Response to NTIA Request for Comments on AI Accountability Policy

By Anthony Barrett, Jessica Newman, and Brandie Nonnecke

Center for Long-Term Cybersecurity
CLTC Bulletin
21 min readJun 14, 2023


On June 9, 2023, a team of researchers from the UC Berkeley AI Security Initiative and AI Policy Hub sent a letter to Stephanie Weiner, Acting Chief Counsel for the National Telecommunications and Information Administration (NTIA). Their letter was a response to a request for comments (RFC) issued by the NTIA in April 2023. NTIA will consider comments they receive as they prepare a report and recommendations for the Biden-Harris administration on an AI accountability policy. Reportedly, policy options under consideration include starting with steps that would not require new legislation, for example by adding AI-related requirements to federal government procurement standards.

The authors of the letter were: Anthony Barrett, Ph.D., PMP, Visiting Scholar at the AI Security Initiative (part of the Center for Long-Term Cybersecurity); Jessica Newman, Director of the AI Security Initiative and Co-Director of the AI Policy Hub; and Brandie Nonnecke, Ph.D., Director of the CITRIS Policy Lab, part of CITRIS and the Banatao Institute, Co-Director of the AI Policy Hub, and Associate Research Professor at the Goldman School of Public Policy.

The full text of the letter is included below.

Dear Ms. Weiner,

Thank you for the NTIA AI Accountability Request for Comment (RFC) released April 2023. We offer the following submission for your consideration.

We are researchers affiliated with UC Berkeley, with expertise on AI research and development, safety, security, policy, and ethics. We previously submitted responses to NIST several times over the past two years at various stages of NIST’s development of the AI Risk Management Framework (AI RMF).

We support regulation and accountability mechanisms that appropriately address impacts and risks of AI development and deployment, and provide assurance that AI systems are legal, effective, ethical, safe, and otherwise trustworthy. However, we caution that risks must be framed appropriately to address them effectively. For example, under some “risk based” regulatory approaches, such as in the 2021 draft EU AI Act from the European Commission, essentially all explicit responsibility and accountability would fall to the developers and deployers of end-use applications of AI, leaving a gap in accountability for the original developers of large language models (such as in ChatGPT) that can power many downstream applications.¹ That was only remedied in the 2023 European Parliament agreement on the AI Act that included transparency and risk-management requirements for providers of large language models as well as other “general purpose AI”, “foundation models” and generative AI systems. The US should learn from the EU’s experience, and avoid a regulatory approach that would result in a gap in addressing risks that can begin to emerge during the development and training stages of the AI lifecycle, as well as risks stemming from the broad capabilities and applicability of increasingly general purpose systems.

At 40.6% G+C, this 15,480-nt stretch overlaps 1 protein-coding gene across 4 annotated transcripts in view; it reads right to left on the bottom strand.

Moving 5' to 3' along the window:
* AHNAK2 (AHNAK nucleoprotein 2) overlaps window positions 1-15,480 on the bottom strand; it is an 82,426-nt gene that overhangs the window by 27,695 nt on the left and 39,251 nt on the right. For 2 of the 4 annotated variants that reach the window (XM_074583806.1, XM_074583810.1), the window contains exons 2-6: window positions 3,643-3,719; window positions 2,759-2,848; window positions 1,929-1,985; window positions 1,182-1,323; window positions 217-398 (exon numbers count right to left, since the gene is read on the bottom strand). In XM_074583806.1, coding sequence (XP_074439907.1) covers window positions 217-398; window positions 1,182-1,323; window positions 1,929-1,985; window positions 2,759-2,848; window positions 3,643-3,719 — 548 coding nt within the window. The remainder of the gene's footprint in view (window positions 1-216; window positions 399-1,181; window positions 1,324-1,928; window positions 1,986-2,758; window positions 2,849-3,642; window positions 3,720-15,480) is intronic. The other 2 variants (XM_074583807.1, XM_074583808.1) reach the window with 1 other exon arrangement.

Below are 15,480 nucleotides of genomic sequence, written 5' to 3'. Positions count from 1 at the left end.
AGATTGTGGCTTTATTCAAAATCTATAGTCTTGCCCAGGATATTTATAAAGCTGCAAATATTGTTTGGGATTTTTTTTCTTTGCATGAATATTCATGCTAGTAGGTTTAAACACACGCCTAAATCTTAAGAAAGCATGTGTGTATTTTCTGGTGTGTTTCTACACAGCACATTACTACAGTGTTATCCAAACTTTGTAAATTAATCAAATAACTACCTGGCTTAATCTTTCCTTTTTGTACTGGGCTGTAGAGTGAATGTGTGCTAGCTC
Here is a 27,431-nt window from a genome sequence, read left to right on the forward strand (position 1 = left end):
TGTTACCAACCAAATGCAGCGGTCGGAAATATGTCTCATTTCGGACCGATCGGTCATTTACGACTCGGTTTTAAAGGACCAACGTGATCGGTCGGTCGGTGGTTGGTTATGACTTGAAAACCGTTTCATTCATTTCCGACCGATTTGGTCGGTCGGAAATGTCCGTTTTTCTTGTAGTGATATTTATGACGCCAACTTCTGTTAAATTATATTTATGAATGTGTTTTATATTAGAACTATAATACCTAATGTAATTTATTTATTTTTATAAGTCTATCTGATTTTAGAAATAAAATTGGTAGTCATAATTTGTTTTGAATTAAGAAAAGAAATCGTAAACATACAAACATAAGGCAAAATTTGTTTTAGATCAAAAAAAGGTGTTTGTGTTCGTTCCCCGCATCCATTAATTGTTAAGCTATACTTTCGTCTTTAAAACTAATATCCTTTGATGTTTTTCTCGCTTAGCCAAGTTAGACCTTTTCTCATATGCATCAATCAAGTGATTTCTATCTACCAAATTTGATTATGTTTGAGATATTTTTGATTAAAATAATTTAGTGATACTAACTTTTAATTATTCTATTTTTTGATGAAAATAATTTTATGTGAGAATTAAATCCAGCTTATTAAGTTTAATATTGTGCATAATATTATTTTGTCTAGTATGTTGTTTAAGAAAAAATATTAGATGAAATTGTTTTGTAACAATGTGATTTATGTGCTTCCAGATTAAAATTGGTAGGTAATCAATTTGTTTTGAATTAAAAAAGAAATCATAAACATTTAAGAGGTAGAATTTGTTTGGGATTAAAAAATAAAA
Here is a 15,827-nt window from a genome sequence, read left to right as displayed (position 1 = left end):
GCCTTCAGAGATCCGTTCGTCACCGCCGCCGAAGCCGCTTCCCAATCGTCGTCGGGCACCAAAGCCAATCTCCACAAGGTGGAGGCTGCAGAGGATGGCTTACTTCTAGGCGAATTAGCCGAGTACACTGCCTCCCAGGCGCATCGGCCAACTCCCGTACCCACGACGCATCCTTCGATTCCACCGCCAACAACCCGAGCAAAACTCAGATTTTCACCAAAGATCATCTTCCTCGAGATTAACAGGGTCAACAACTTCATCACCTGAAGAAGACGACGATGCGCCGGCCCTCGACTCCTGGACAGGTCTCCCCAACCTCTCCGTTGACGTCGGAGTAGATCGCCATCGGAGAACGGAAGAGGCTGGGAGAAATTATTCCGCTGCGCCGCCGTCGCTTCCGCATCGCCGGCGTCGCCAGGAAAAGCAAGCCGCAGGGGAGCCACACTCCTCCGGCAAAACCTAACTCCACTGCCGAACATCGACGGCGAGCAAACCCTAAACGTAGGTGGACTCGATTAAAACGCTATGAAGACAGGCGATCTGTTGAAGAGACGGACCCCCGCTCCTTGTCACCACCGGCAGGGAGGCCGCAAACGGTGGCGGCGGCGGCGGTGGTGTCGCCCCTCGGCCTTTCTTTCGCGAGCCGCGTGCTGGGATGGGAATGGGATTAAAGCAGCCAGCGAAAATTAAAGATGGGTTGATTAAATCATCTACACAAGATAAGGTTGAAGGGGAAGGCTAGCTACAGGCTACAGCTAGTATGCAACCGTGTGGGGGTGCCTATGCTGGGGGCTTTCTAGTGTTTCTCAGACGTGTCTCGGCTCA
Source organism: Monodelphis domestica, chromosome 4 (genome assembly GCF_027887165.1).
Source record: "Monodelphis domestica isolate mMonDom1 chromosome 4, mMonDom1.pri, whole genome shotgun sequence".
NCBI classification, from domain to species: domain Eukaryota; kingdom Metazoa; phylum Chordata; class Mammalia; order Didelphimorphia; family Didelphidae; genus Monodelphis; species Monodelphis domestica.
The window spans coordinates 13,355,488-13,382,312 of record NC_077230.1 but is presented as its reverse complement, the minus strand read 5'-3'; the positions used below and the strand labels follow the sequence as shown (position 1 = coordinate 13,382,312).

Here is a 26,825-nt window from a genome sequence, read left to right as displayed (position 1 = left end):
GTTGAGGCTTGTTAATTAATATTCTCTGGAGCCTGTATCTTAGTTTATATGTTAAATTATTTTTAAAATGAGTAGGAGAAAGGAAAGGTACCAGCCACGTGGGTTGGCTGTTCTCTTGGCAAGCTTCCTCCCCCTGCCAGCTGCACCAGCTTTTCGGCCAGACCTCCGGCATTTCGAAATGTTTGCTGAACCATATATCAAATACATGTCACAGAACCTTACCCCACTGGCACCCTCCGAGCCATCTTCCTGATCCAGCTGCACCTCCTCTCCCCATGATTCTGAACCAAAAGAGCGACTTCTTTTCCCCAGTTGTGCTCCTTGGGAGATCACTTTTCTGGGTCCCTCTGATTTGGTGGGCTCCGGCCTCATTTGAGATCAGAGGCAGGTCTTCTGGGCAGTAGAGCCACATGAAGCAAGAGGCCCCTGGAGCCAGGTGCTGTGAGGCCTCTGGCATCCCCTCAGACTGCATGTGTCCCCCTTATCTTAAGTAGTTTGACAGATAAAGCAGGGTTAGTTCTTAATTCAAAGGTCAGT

Here are some of our key recommendations on the NTIA AI Accountability RFC:

AI accountability mechanisms should address risks to individuals, groups, society, and the planet, and should address decisions at all stages of the AI lifecycle. Some important risks can emerge during the design and development stages of the AI lifecycle, while others that can emerge later may still be best addressed during the design and development stages, when decisions about whether to use AI at all, and if so how and why are best addressed. AI accountability mechanisms should be understood as socio-technical interventions, including both technical constraints and human oversight, and able to address risks that emerge throughout the AI lifecycle.²

Developers of large language models (LLMs), “foundation models”, other general-purpose AI systems (GPAIS) or other increasingly advanced AI should be accountable for AI trustworthiness and risk-management tasks, such as AI development and testing tasks to characterize knowledge limits, for which they are better placed (and often better resourced) than others in the AI value chain. Responsibilities for risk assessment and risk management should not fall only on downstream developers of applications built on GPAIS platforms, nor only on deployers of AI systems in particular end-use categories.³